On prejudice

All of us hold certain prejudices - some that are reasonable and some that aren't - but it's only when we act on them unjustly or intemperately that it becomes a problem for others.

The young lady in the CNN story I mentioned two posts back obviously had a prejudice against Southerners. Had she left that unspoken - or had she at least not acted on it - there would be little cause for offense. As it stands, I think she and her sponsors at American University owe the good people of Arab, Alabama a contrite apology.

Social welfare: a threat to individual liberty

When people become dependent on government assistance for their material well-being, their business becomes our business to a much greater degree than if such assistance were not offered. Consider the case of the California woman who recently gave birth to octuplets. No doubt the popular outrage that has already been unleashed against her will only grow as taxpayers get clued in to the fact that they will bear the financial consequences of her decision:
LOS ANGELES (AP) - A big share of the financial burden of raising Nadya Suleman's 14 children could fall on the shoulders of California's taxpayers, compounding the public furor in a state already billions of dollars in the red.

Even before the 33-year-old single, unemployed mother gave birth to octuplets last month, she had been caring for her six other children with the help of $490 a month in food stamps plus Social Security disability payments for three of the youngsters. The public aid will almost certainly be increased with the new additions to her family.

Also, the hospital where the octuplets are expected to spend seven to 12 weeks has requested reimbursement from Medi-Cal, the state's Medicaid program, for care of the premature babies, according to the Los Angeles Times. The cost has not been disclosed.

Word of the public assistance has stoked the furor over Suleman's decision to have so many children by having embryos implanted in her womb.

Now, imagine a society in which all of us - or most of us - are as dependent on government as Ms. Suleman and her children are. Or in which all companies depend on government as much as those who are currently on the receiving end of federally-provided bailout funds. Some would call such a society "progressive," but progressive for whom?

Government is intrusive enough when it exercises those duties that are intended to preserve liberty. (See U.S. Constitution, Article I, Section 8 for one listing of such duties.) How much more intrusive will it become if we grant it powers which by their nature stand opposed to liberty?

Confronting prejudice in Arab, Alabama

From CNN:
ATLANTA, Georgia (CNN) -- Hailey Woldt put on the traditional black abaya, expecting the worst.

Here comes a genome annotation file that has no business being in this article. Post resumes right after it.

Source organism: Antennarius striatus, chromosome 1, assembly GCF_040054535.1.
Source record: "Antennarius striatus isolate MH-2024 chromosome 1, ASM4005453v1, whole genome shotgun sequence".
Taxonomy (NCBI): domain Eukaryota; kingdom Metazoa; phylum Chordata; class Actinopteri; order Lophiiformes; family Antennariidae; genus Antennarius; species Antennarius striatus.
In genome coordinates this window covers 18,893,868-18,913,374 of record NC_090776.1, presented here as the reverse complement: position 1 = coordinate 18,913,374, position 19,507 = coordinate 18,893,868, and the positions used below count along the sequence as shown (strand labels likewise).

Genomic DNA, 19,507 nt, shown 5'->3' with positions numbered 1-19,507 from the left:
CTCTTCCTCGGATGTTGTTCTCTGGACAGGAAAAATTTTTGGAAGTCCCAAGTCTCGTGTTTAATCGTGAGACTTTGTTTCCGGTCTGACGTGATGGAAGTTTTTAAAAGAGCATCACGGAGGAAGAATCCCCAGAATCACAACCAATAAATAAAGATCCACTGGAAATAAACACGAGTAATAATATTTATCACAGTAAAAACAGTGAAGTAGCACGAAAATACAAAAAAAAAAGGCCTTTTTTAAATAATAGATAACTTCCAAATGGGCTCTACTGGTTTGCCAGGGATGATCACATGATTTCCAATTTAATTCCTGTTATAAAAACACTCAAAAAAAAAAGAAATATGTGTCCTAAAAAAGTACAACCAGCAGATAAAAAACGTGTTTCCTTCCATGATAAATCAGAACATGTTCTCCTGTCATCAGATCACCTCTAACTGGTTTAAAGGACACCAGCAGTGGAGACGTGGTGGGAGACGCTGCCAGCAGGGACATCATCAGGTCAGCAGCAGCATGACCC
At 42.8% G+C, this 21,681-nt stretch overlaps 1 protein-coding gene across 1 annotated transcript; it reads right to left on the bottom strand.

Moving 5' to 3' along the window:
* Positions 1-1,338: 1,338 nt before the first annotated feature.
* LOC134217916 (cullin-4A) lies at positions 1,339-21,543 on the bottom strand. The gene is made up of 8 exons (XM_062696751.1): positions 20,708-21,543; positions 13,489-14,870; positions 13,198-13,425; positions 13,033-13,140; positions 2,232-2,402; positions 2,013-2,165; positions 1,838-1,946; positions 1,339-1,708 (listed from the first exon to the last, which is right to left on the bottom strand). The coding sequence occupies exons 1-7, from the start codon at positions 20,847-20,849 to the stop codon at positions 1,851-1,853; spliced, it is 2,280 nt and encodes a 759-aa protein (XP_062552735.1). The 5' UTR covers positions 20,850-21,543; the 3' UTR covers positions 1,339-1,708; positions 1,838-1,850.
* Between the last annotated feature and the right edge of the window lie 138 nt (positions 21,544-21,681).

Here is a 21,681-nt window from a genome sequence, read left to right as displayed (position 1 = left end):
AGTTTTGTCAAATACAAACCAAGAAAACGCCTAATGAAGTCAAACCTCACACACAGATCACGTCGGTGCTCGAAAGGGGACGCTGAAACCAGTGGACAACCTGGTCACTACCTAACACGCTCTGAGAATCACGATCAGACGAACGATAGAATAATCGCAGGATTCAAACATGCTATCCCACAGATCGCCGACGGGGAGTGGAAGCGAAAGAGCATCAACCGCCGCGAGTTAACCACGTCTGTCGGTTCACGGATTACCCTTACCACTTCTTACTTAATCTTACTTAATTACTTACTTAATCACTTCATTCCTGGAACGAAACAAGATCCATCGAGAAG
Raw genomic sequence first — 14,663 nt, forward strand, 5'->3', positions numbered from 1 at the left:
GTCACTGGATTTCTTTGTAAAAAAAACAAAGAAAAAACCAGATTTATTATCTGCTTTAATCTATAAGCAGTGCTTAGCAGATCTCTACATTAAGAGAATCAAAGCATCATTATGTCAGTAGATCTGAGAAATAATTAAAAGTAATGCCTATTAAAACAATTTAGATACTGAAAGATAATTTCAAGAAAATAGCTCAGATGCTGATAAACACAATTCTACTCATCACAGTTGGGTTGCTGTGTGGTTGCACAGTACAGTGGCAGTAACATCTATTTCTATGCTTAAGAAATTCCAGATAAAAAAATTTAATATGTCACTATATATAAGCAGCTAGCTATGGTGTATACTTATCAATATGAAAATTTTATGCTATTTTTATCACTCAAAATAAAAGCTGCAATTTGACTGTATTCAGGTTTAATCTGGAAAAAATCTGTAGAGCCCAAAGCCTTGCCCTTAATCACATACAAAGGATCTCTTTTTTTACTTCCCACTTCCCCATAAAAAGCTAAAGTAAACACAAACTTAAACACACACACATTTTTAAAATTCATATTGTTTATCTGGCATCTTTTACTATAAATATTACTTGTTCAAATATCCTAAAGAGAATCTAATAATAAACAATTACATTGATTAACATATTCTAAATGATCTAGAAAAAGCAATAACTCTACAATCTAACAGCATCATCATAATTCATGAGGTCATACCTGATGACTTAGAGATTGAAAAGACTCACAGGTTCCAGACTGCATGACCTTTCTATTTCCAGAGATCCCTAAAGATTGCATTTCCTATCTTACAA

The last time she'd worn the Muslim dress that, with a head scarf, covered everything but her face, hands and feet, she was in Miami International Airport, where the stares were many and the security check thorough.

This time, she was in a small town called Arab. Arab, Alabama, no less.

"I expected people to say, 'What is this terrorist doing here? We don't want your kind here,' " said Woldt, a 22-year-old blue-eyed Catholic, recalling her anticipation before stepping into a local barbecue joint. "I thought I wouldn't even be served."

Instead, Woldt's experiment in social anthropology opened her own eyes. Apart from the initial glances reserved for any outsider who might venture through a small-town restaurant's doors, her experience was a pleasant one.

And so it seems that the real prejudice here was not held by those rural Alabamians who were the subjects of this delusional academic experiment, but rather by those who conducted it. Those of us who actually live in Alabama aren't the least bit surprised.

Tuesday, February 10, 2009
On this day:

Praising Charles Darwin

February 12 would be Darwin's 200th birthday. Cardinal Cormac Murphy-O'Connor, the Archbishop of Westminster, writes:
One of the things that mars our culture is the fracture between faith and science. It impoverishes our inquiry into the realities that make up our life and world. This is a false opposition.

If we see the two as fundamentally opposed - science endangering and undermining faith, or faith obstructing knowledge - then distortions are produced on both sides. For example, some Christians argue for “Young Earth Creationism” or Intelligent Design as an alternative to evolutionary theory. Creationism is the belief that the biblical stories of Creation as described in the Book of Genesis are literally true.